Star Wars: Episode II -- Attack of the Clones
First, the good news: That dreadful cold sore on Princess Amidala's lower lip has disappeared. Let's hope she's cured. Now the bad news: Episode II is a dreadful film, only barely better than Episode I. In spite of the cheers that erupted all around me when the Lucasfilm logo came up on the screen, and the clapping for the first appearance of Yoda, this is a film that more resembles an interminable study session for finals in Star Wars trivia than a movie with weight or wit or even a decent plot.
Let's remember that the first three films (yes, I know they are actually Episodes IV, V and VI) had real stories, witty dialogue - particularly the lovely 1930s-style Carole Lombard-Clark Gable tension between Carrie Fisher and Harrison Ford as Princess Leia and Han Solo - and even believable alien monsters; plus, of course, the greatest villain in screen history, Darth Vader. Each film had forward motion, a compelling thrust to keep us enthralled; we were swept up into the action. We cared about the people on the screen.
By contrast, Episode II is so busy trying to get all the exposition out of the way, cross-cutting endlessly from good guys to bad, from petulant young Anakin Skywalker (Hayden Christensen, who will of course grow up to be Darth Vader, laying on the foreshadowing with a trowel) to mid-level Jedi Obi-Wan Kenobi (Ewan McGregor), who even with a trimmed beard looks strikingly unlike Alec Guinness, to Jedi Mace Windu (Samuel L. Jackson, who inexplicably has a tough time with lines like "We must wait and see"), to the aging horror-film master Christopher Lee as Count Dooku, who now works for bad old Ian McDiarmid, Supreme Chancellor Palpatine, as Anakin will some day.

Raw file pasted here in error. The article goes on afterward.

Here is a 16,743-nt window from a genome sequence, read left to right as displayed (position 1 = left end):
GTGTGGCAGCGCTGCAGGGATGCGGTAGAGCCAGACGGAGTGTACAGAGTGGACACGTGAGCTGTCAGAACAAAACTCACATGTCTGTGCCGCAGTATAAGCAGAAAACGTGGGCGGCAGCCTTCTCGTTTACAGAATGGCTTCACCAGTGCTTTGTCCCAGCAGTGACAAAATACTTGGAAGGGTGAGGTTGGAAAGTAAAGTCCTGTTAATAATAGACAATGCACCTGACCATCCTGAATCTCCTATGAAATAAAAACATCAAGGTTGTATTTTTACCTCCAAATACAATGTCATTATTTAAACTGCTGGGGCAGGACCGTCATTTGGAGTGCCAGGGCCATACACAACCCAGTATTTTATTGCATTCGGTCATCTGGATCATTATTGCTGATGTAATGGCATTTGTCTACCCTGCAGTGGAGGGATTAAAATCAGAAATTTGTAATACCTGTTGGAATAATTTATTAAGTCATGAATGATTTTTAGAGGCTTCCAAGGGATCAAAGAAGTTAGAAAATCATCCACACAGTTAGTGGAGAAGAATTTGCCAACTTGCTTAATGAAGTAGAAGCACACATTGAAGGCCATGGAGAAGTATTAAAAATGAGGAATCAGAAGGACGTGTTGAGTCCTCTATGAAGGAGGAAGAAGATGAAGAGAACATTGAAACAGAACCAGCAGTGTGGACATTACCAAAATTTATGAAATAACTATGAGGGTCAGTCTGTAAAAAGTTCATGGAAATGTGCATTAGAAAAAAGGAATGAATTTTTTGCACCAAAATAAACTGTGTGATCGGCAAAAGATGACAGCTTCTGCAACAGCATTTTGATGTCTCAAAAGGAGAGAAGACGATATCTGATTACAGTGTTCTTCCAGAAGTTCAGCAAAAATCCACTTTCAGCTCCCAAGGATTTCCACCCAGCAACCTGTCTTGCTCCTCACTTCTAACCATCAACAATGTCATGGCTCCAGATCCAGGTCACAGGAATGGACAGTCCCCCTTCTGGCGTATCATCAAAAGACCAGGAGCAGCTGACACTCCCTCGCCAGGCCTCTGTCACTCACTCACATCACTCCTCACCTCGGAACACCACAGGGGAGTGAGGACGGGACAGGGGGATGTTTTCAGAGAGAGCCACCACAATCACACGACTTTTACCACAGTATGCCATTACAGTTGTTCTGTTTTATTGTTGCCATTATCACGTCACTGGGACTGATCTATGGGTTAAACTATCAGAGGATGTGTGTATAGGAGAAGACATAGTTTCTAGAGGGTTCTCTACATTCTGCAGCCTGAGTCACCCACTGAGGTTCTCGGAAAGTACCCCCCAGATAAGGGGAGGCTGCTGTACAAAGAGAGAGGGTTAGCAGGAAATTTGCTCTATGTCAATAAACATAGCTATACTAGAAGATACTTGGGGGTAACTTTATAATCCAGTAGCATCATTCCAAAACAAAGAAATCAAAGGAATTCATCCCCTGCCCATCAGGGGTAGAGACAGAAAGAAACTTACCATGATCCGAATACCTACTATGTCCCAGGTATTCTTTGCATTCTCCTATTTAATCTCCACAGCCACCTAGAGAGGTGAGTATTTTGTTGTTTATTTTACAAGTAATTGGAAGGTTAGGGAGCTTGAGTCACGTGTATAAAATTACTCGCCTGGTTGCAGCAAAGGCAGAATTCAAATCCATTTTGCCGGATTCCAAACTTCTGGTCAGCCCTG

Perhaps the best example of how Lucas has lost his way as a film director is his choice of Christensen as Anakin. This young man would have a hard time playing the lead in a high school production of "Our Town." His nasal line readings veer from the mumbled to the stilted, and his ever-increasing professions of love for Natalie Portman are so forced as to be laughable. At the same time, her endearments - she calls him Ani - lack believability as well. But for Portman, who does know how to read a line, the blame must lie with Lucas the writer. This is the soppiest glop ever heard in any galaxy.
Now to answer your question: the special effects are a mixed bag. Early on there is a chase in personal craft flying through the towers of a city at night. This is excellent. At the same time, there are more background craft flying around those buildings than there are guppies in my fish tank; it looks like some Africanized bees were disturbed and are trying to attack the skyscrapers. The shot of thousands of clones boarding a spacecraft in formation is stunning; the computer-generated audience at a colosseum-like stadium is barely there. And oddly enough the light-saber fights are less visually exciting, less believable here, than they were twenty-five years ago in the first film.
May I also point out that while these long-ago civilizations are light years ahead of ours today in so many respects, they are curiously behind us in one way: Princess Amidala and Anakin still carry their luggage when they board a spacecraft. Rolling valises are yet to be invented on Tatooine.
For this film Lucas brought in Jonathan Hales as cowriter; Hales has been writing Indiana Jones video spinoffs, and it may be that the few interesting moments and decent lines are his doing. If so, we can only hope that he has more to say with Episode III.